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Masses of wild salmon turning up dead, ‘a mystery’, along the Cedar River, USA

More sockeye salmon are dying before they spawn this year, and scientist want to know why.
 
Biologists with West Fork Environmental collect sockeye carcasses as they cover more than 20 miles of salmon habitat in the Cedar River each week.
 
So far this season, they’ve picked up 1,600 dead fish. They mark the GPS location of each carcass and tag the fish. This year, they’ve found more sockeye dying before they ever spawn.
 
“That’s been one of the biggest Eureka’s and surprises, but it’s not a good one, because there’s mystery around this disease or suite of diseases, and then problems with what we can do to counteract it,” Michelle Koehler, who works with Seattle Public Utilities on the carcass survey.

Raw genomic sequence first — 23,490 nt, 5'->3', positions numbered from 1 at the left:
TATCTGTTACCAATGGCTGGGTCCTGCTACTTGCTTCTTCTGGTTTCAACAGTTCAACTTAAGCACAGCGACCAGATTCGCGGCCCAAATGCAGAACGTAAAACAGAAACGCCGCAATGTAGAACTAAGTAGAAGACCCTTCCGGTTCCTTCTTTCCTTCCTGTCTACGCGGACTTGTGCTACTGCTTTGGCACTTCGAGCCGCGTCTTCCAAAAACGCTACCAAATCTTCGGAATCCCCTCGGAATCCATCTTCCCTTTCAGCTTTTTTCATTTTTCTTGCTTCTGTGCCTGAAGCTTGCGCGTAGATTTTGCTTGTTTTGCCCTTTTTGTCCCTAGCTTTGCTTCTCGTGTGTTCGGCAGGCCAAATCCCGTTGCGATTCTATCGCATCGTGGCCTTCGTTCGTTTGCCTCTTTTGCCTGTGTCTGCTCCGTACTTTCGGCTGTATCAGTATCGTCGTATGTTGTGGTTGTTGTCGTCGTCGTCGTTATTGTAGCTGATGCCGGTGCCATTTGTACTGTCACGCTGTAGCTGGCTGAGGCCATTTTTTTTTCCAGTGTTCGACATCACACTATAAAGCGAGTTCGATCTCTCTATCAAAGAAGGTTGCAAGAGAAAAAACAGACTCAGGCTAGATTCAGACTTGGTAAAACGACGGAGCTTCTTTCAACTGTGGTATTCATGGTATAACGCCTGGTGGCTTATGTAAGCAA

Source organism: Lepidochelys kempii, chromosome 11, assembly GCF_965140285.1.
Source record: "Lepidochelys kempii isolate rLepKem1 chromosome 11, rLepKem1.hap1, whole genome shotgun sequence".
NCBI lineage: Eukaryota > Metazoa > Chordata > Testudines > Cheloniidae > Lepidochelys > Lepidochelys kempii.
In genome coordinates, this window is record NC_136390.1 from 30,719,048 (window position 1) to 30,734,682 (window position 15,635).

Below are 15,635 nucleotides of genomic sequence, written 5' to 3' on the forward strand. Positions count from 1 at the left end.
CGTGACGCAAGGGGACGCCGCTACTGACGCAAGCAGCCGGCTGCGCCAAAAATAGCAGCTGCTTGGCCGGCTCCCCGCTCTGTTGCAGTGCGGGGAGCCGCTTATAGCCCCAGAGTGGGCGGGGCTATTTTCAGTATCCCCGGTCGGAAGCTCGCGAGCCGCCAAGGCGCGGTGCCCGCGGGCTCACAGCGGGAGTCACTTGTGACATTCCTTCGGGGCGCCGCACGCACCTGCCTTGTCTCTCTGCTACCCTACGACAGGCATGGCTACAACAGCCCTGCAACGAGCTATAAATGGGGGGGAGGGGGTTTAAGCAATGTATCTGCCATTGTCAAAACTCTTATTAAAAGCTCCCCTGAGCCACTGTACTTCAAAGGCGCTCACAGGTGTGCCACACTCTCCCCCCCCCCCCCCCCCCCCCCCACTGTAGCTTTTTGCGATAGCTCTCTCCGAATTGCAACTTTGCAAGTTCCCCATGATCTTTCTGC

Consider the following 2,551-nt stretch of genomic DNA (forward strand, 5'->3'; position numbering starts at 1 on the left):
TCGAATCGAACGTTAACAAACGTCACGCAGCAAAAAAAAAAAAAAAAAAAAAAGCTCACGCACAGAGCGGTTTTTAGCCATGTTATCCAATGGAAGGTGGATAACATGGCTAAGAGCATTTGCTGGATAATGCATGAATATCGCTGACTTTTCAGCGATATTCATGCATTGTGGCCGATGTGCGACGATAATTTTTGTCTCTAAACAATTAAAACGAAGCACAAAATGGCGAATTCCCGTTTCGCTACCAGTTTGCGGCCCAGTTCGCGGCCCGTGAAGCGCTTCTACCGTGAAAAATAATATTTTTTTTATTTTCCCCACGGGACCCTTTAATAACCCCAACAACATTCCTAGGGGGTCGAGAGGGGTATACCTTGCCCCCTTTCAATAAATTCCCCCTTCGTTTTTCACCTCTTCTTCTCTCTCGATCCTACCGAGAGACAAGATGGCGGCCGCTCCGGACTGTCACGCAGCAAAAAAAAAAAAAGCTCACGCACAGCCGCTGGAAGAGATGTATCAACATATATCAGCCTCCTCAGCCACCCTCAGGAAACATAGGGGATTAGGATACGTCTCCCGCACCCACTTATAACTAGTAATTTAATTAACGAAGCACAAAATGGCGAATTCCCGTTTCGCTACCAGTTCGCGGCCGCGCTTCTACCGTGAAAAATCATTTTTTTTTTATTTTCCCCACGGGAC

The heads of the salmon are dissected for the otolith, which is a piece of the inner ear that tells scientists whether the fish are hatchery or wild sockeye. It also tells age and provides clues about environmental conditions during the sockeye’s lifetime.
 
Scientists want to know how hatchery sockeye affect wild salmon. The collection also shows whether the hatchery fish are spawning around all parts of the river.
 
“That’s what these scientists have actually been able to verify,” said Michelle Koehler, who works with Seattle Public Utilities on the carcass survey.
 
The disease that is killing the salmon is likely caused by a parasite, but it could be more common with warming water temperatures. There is no human health risk associated with the disease, according to West Fork Environmental.
Courtesy of usatoday.com
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